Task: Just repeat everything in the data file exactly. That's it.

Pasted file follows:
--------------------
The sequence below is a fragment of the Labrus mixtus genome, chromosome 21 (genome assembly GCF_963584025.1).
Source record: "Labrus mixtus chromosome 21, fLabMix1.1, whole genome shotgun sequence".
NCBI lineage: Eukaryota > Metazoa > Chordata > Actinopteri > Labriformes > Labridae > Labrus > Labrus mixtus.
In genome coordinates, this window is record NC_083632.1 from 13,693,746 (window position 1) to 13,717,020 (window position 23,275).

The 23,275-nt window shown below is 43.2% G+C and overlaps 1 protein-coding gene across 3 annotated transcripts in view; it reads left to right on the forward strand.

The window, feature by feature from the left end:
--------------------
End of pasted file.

The sequence below is a fragment of the Labrus mixtus genome, chromosome 21 (genome assembly GCF_963584025.1).
Source record: "Labrus mixtus chromosome 21, fLabMix1.1, whole genome shotgun sequence".
NCBI lineage: Eukaryota > Metazoa > Chordata > Actinopteri > Labriformes > Labridae > Labrus > Labrus mixtus.
In genome coordinates, this window is record NC_083632.1 from 13,693,746 (window position 1) to 13,717,020 (window position 23,275).

The 23,275-nt window shown below is 43.2% G+C and overlaps 1 protein-coding gene across 3 annotated transcripts in view; it reads left to right on the forward strand.

The window, feature by feature from the left end: